My wife and I spent last week hiking in Washington State. First, we visited Mt. Saint Helens National Monument. We hiked at Independence Pass and climbed Windy Ridge. Our trail followed an exposed slope several miles north of the crater. The devastation caused by the volcano’s eruption 30 years ago dominates the environment. Pumice lay like popcorn along the path, having flown miles as molten rock. Remnants of trees blown down by the blast stand as ghostly reminders of nature’s power. The landscape is returning to forest but it will take several generations to complete the process.
We spent the next three days at Mt. Rainier National Park. We tramped up to Comet Falls. This trail wanders steeply uphill through the forest. The path takes you across some rickety bridges and a cold mountain stream. That glacier fed river provided the perfect antidote for the burning peripheral neuropathy in my feet. Wildflowers rose to greet us as we climbed in elevation. Tender Shooting Stars, Glacier Lilies, and Alpine Aster peeked out from rivulets of melting snow.
We stayed one night at the Paradise Inn just below tree line on Mt. Rainier. Numerous trails open up outside the hotel’s entrance. Marsh Marigolds, Spreading Phlox, and Pink Mountain Heather blanket the alpine slopes.
After three days of the high country wildflowers, my wife and I returned to the Oregon Cascades where we live in the Upper Hood River Valley. Our property is remote. We bought the land in 1978. At one time, a railroad ran through it. The train hauled timber from the Lost Lake Canyon to mills down on the river. Evidently, the plateau upon which we live was clear-cut and converted to farmland, primarily fruit orchards. Our few acres were once home to fields of strawberries before being allowed to return to pasture.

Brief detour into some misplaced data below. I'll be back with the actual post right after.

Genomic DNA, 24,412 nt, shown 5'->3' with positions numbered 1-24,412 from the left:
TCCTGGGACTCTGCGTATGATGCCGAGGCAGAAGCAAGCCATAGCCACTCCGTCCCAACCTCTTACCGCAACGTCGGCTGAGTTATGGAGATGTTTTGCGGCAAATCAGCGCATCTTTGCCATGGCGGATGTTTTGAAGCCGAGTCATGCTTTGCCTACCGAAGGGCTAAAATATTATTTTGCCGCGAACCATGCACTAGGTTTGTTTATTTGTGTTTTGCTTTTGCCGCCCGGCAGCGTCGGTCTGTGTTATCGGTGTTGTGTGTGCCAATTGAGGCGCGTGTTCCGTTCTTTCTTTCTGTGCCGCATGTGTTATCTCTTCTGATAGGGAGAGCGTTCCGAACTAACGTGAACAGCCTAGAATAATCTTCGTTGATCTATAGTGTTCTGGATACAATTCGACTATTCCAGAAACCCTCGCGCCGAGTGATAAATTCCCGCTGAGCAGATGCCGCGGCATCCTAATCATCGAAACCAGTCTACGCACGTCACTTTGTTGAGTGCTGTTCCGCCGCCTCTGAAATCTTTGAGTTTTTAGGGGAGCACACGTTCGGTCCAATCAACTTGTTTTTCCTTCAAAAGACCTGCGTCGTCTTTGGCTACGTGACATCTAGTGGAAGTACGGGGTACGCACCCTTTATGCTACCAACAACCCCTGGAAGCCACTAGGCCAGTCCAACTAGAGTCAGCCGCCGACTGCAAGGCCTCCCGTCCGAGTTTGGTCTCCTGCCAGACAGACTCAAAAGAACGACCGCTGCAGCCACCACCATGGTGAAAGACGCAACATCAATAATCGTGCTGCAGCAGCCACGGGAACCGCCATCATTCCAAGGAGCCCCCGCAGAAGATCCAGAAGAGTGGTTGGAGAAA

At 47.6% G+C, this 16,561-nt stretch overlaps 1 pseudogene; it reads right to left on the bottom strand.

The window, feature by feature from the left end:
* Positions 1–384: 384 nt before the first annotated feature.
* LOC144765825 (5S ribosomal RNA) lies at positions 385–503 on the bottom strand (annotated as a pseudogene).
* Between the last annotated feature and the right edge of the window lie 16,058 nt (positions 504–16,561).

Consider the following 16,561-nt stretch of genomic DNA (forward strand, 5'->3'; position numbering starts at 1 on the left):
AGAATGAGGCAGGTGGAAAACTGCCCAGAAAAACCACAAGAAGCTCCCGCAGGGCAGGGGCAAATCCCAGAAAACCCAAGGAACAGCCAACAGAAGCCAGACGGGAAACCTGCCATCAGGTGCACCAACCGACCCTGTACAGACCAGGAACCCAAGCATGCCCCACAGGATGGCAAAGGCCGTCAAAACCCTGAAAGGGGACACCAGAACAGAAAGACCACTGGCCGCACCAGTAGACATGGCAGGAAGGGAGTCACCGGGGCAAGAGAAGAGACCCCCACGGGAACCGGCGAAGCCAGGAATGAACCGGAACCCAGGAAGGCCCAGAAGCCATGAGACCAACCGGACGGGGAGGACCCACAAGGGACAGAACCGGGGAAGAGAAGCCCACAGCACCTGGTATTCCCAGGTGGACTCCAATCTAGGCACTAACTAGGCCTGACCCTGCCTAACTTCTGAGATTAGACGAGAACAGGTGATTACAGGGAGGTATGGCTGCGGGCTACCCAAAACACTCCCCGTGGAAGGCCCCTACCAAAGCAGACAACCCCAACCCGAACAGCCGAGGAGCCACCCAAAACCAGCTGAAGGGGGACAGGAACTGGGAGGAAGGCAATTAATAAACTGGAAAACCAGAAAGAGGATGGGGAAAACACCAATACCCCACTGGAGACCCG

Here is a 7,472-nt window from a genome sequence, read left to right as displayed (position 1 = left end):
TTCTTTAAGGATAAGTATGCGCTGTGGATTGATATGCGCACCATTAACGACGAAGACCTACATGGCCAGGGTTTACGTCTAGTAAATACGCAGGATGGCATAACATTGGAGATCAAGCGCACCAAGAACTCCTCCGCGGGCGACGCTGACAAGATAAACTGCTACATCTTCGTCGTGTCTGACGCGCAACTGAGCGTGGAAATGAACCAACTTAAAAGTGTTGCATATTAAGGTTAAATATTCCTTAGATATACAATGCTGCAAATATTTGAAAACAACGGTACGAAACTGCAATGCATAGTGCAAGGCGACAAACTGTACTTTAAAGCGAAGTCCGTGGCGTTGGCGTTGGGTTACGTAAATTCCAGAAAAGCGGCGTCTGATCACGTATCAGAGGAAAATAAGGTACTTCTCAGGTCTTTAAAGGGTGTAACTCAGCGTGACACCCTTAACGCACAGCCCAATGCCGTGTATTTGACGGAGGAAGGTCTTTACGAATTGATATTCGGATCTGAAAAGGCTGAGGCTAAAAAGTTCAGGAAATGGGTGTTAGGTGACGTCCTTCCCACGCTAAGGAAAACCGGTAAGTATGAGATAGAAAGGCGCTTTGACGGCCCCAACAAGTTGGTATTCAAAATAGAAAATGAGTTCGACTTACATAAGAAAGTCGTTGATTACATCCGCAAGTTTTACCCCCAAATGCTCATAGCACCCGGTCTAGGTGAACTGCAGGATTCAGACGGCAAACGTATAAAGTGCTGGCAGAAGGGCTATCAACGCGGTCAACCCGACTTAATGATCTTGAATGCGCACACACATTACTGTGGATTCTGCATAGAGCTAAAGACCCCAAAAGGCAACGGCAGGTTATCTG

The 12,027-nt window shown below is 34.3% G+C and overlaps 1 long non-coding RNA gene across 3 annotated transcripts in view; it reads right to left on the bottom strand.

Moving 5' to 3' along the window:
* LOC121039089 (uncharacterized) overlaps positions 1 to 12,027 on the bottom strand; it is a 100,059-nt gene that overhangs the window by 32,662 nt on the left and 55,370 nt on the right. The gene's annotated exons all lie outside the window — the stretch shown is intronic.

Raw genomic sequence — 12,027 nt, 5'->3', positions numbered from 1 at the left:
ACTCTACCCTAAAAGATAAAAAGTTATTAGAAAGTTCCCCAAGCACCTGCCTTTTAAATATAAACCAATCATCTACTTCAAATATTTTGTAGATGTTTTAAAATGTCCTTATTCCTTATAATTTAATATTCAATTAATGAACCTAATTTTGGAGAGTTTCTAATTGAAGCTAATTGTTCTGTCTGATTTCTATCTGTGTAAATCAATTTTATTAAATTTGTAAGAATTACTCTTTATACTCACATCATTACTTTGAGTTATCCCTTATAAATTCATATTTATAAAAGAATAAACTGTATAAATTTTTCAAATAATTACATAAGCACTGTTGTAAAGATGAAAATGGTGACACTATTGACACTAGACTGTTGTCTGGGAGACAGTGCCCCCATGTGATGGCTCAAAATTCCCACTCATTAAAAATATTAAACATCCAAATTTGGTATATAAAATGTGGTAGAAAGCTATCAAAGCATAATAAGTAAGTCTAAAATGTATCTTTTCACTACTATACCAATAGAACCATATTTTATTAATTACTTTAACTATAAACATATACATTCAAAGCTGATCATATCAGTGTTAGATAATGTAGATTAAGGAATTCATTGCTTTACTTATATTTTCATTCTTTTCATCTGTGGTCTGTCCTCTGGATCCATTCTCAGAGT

The wildflowers on our property seem tame by comparison with their high country brethren. I obtain the seed from a small company in Oregon, Round Butte Seed Growers. They specialize in native Northwest mixes but I’m sure their seed does well in any reasonable climate. You can buy low or tall growth varieties, specific blends to attract birds, as well as individual flowers for concentrated effects.
The various seed mixes I use stagger their germination. Therefore, I enjoy an array of flowers beginning with April’s rains and ending with the killing frosts of November. For me, it is like watching a parade. Around the corner of each week a new colorful float of bloom appears to commemorate the magnificence of nature.
Baby’s Breath shimmers in the gloaming of late spring. Blue Bells and Bachelor Buttons follow their lead. Soon, Oriental Poppies are standing tall. The sails of their delicate petals collect the lightest breezes and tilt the long masts of their stalks from side to side.
As spring moves forward, wildlife join the celebration. Fragrance and color attract bees and hummingbirds. Butterflies, all wings and antennae, flit from bloom to bloom, anointing each with the favor of a sticky kiss.
Now, in July, with the arrival of summer’s heat, the show continues with several shades of yellow. Sturdy Sunflowers and Black-Eyed Susan step high. They raise the batons of their blooms to the sky and guide us to Autumn.
It feels good to return home, but our short vacation encouraged me. Two years ago, my bone marrow was blasted with chemo. The effect on that micro-environment was equivalent to the volcanic eruption that destroyed the landscape north of Mt. Saint Helen’s crater. Then, the transplantation of my own stem cells restored the blood cell making factory of my marrow. I may have an incurable cancer but following this experience I’m more convinced than ever that my remission persists. I endured the strenuous hiking and earned my fatigue; it was not caused by imbalances in my blood.
More importantly, my wife and I got away from our routines. Cell phones could not find us. Computers stayed behind. In these mountains we enjoyed the peace of solitude and were reminded of the blessing of good health.